Various compositions are known which provide protection against fire and other thermal extremes, such as temperatures above about 300° C. Some of the compositions are foamed inorganic passive insulative compositions which protect merely by their low thermal conductivity and their thickness as applied. These include, for example, foamed cement or intumesced silicates. The present invention is not concerned with such systems, but with systems which include a polymeric binder and which form a char when exposed to fire or hyperthermal conditions. The char-forming compositions may operate by various modalities. The compositions may be used in various forms, including thick film (mastic) coatings, thin film coatings, castings, extrusions, and others. The compositions may include organic or inorganic binders and various additives. Upon exposure to heat the compositions slowly lose weight as portions of the composition are volatilized, and a char is formed which provides a measure of protection against the transfer of heat energy. Eventually, the char is consumed by physical erosion and by chemical processes, primarily oxidation by oxygen in the air and by free radicals produced by the coating or otherwise in a fire environment, and protection is lost. The length of time required for a given temperature rise across a predetermined thickness of the composition, under specified heat flux, environmental, and temperature conditions, is a measure of the effectiveness of the composition in providing thermal protection.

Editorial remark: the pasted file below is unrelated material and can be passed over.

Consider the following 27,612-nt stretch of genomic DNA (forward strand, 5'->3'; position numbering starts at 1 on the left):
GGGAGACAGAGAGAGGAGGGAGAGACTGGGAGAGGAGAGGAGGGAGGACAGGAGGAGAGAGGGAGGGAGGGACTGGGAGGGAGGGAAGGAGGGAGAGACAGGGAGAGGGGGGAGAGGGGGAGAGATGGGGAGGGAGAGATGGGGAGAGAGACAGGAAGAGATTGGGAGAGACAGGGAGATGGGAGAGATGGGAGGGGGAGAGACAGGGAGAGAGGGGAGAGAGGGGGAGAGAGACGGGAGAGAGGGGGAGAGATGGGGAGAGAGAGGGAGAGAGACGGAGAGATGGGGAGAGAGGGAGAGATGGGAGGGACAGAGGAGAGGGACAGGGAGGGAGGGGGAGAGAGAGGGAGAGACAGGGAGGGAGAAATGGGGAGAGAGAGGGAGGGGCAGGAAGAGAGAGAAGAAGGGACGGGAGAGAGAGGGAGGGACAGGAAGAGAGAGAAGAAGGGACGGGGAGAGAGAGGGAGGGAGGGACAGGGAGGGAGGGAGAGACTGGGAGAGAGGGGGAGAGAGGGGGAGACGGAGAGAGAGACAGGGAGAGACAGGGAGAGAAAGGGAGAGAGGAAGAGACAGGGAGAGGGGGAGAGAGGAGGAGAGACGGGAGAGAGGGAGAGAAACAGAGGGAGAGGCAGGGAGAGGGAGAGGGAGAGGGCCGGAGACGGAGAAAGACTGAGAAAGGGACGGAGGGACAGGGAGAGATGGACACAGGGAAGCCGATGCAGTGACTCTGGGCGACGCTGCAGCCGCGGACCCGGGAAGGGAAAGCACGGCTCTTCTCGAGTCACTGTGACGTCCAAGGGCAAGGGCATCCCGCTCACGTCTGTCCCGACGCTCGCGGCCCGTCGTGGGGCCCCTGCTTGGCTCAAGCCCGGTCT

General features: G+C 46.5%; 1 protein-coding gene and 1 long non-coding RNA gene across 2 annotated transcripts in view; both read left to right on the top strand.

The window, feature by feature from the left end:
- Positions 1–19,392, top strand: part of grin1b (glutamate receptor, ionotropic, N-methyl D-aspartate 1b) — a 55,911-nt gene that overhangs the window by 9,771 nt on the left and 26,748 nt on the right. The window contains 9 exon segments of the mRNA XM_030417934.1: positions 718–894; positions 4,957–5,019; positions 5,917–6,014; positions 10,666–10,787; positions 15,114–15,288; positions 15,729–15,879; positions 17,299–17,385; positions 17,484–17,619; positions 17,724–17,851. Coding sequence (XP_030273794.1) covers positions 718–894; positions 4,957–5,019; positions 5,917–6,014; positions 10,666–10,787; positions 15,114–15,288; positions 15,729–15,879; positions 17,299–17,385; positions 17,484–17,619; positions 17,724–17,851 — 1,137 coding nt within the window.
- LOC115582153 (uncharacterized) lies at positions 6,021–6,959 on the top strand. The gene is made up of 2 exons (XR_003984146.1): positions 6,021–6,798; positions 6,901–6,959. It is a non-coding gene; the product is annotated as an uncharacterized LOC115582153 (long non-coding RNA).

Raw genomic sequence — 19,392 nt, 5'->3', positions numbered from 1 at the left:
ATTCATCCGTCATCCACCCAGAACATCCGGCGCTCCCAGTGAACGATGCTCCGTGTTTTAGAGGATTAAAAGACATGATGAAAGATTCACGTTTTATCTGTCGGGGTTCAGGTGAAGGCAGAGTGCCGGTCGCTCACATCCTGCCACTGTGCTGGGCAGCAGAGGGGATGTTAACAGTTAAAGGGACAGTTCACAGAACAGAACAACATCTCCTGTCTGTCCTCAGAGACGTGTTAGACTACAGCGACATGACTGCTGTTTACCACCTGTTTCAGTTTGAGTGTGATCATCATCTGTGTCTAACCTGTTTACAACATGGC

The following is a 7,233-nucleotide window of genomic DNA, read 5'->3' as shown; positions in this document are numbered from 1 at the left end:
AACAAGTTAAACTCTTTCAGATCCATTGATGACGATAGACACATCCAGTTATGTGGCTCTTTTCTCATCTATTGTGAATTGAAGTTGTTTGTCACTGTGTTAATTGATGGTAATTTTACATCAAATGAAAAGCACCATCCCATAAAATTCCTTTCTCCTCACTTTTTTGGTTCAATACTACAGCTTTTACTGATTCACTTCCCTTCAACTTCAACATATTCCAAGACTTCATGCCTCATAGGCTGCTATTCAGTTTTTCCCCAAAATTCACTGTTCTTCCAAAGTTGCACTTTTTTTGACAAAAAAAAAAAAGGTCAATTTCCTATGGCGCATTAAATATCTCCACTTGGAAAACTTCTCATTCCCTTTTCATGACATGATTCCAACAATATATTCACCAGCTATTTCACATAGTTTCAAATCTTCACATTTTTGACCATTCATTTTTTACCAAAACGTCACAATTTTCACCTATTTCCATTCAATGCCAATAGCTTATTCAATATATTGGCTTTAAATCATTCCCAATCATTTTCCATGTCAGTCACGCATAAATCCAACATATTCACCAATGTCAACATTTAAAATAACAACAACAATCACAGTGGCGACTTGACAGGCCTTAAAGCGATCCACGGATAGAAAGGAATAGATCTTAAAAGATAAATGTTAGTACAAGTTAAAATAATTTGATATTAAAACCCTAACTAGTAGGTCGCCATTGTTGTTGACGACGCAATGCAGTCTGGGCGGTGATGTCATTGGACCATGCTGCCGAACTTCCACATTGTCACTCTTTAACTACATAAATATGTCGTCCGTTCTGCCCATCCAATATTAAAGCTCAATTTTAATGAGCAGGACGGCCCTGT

When subjected to fire or other hyperthermal conditions, different coatings behave differently.